With high standards of corporate governance and a rich heritage of entrepreneurialism, the UK has an abundance of exciting investment opportunities for investors to consider within the small and mid cap space. The Schroder British Opportunities Trust (SBO) was launched in December 2020 to tap into this potential, facilitating and driving growth across both publicly-listed and privately-owned businesses.
The ability to invest across both public and private opportunities is a key differentiator for the trust. Normally, funds are restricted to investing in one or the other but, with its ability to access both public and private markets, for SBO, this means a broader universe of exceptional opportunities from which to select the best of Britain’s fastest-growing young businesses.
With its acknowledged expertise in both public market and private equity investing, Schroders is uniquely well-placed to capture this broad opportunity. It has a long and impressive track record of investing in public companies and is particularly well-known for its small and mid-cap expertise. Meanwhile, with more than £10bn in assets under management, Schroders Capital has been investing successfully in private companies for more than 25 years.
Quality growth characteristics
Irrespective of whether they are listed or not, the businesses SBO seeks to invest in have some common characteristics. The core focus is to invest in high quality companies that have strong balance sheets and a long runway for growth.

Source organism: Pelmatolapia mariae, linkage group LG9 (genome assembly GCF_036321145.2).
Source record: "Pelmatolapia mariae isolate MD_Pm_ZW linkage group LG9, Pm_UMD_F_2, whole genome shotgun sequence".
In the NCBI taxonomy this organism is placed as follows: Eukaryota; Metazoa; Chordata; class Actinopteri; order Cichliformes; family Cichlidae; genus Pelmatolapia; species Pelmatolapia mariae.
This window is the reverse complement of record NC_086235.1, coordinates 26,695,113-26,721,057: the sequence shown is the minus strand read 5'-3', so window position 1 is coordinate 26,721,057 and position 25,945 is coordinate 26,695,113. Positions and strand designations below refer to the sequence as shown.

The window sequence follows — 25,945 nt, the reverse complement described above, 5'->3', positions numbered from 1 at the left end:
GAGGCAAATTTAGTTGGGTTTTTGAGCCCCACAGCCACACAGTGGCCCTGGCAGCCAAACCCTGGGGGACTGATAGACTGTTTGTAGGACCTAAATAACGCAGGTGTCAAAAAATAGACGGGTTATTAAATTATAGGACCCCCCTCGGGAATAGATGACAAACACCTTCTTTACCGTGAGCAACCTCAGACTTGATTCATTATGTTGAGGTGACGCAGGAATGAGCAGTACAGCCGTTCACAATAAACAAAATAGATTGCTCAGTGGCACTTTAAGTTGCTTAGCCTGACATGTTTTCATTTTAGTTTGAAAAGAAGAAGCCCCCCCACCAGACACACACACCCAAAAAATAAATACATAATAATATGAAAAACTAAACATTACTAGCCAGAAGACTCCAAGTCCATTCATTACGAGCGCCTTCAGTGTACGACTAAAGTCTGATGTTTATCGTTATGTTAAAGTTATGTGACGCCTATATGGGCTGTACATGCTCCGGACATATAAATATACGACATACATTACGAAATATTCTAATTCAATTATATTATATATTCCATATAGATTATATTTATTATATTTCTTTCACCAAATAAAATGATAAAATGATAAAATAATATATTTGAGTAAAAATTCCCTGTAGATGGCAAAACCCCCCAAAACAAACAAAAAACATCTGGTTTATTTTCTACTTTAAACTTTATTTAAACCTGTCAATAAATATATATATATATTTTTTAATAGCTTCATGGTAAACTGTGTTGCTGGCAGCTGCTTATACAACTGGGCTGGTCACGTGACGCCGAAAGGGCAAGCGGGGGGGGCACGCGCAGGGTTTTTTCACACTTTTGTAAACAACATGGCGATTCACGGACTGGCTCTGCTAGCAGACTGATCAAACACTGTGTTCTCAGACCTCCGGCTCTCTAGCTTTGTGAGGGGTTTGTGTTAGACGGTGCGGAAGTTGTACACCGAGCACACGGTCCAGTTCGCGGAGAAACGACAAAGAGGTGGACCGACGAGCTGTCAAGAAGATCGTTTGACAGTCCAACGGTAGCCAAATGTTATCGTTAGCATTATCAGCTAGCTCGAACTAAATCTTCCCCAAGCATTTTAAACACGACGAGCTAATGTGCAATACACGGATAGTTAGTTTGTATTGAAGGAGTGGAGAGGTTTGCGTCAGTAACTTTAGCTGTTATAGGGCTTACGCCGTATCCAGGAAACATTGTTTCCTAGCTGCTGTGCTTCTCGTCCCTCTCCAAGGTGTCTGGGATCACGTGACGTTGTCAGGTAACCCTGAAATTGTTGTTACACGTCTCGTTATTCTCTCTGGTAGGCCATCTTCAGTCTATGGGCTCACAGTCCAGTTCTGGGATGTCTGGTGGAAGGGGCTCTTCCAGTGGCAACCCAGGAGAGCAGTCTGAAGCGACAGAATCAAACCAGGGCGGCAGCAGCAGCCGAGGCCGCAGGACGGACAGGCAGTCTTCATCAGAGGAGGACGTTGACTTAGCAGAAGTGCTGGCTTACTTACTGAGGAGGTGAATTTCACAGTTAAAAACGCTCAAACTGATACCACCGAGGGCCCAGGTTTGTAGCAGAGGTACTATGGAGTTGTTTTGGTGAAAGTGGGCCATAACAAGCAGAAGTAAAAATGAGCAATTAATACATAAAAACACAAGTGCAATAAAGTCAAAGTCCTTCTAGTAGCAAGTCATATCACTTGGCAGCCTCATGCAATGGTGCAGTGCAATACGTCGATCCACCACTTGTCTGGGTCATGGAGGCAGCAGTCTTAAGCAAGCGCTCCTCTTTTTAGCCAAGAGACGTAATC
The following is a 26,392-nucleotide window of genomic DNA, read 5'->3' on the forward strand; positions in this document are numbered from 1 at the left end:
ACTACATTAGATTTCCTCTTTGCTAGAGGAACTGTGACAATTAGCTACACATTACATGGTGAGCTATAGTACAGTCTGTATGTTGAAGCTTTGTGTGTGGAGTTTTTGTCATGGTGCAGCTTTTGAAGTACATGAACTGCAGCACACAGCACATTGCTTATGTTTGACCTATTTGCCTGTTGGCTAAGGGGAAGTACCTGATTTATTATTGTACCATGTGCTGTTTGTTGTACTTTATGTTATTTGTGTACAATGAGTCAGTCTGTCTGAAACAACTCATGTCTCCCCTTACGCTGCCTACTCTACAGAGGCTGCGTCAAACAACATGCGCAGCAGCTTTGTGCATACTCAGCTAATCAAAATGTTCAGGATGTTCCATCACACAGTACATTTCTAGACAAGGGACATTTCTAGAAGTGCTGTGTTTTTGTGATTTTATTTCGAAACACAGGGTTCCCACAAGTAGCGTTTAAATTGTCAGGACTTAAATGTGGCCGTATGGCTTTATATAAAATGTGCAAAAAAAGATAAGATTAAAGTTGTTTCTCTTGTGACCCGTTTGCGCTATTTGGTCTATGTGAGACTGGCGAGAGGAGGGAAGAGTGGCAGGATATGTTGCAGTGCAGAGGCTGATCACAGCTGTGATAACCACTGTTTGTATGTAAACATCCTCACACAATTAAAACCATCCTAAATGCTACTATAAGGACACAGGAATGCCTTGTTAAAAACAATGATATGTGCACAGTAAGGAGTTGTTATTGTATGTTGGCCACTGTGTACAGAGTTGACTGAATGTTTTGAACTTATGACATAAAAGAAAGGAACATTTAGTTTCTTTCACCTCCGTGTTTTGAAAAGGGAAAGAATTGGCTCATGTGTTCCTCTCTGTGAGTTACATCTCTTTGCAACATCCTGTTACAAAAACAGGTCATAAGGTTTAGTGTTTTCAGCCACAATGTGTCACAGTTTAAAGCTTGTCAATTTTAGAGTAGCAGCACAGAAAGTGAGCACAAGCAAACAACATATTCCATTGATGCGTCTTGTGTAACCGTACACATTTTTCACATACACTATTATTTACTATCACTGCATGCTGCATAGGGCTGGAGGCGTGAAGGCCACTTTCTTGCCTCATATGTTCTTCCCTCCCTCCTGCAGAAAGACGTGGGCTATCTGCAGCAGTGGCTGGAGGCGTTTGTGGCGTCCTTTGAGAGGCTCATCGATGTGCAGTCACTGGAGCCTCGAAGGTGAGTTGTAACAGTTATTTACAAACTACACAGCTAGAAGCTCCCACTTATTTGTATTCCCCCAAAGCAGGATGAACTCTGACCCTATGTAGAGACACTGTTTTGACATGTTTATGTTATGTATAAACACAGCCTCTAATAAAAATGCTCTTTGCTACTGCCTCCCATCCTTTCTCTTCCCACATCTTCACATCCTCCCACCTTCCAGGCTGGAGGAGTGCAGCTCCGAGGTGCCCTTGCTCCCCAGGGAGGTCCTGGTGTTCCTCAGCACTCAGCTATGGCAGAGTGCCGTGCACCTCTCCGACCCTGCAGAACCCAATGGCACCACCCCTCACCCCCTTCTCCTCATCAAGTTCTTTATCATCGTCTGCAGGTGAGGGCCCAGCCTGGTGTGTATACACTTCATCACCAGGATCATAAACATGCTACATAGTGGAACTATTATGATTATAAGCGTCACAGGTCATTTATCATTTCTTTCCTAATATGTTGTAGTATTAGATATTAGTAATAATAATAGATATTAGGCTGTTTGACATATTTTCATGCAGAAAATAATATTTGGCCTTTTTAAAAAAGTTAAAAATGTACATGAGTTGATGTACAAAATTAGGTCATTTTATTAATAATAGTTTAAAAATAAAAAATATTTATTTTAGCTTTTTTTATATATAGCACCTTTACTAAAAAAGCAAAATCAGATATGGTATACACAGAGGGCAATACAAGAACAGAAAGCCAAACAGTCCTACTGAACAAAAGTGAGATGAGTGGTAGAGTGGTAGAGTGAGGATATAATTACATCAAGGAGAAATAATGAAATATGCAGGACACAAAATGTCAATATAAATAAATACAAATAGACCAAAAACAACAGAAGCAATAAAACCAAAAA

Typically, these businesses will exhibit strong pricing power (which is particularly beneficial in these times of high inflation), robust management teams, and will already be delivering good revenue growth. There is a preference for investing in businesses that are already profitable, but if the team is investing in loss-making companies, it ensures they are well-funded and possess a clear, and near-term route towards profitability.
All of these characteristics should ensure relatively resilient revenue streams, even in a challenging economic environment and, on balance, that is precisely what the managers have seen from the portfolio over the last eighteen months.
An impressive portfolio
At its most recent financial results (30 September 2022), 64% of SBO’s portfolio was invested in private businesses, spread across nine businesses. The public part of the portfolio has more positions but at smaller weights. Stock turnover is low, although a series of takeovers in 2022 led to modestly higher activity than the team would normally expect.
Euromoney, EMIS and Ideagen were all sold after receiving bids, with the proceeds recycled into other opportunities that have strong and sustainable growth prospects. Whilst it isn’t part of the strategy to explicitly target takeover candidates, this series of deals (including the acquisition of Waterlogic from the private equity portfolio) does suggest the team has been successful in identifying undervalued businesses. M&A activity has been the catalyst for realising that undervaluation and the portfolio managers believe the portfolio consists of attractive opportunities that could also be targets.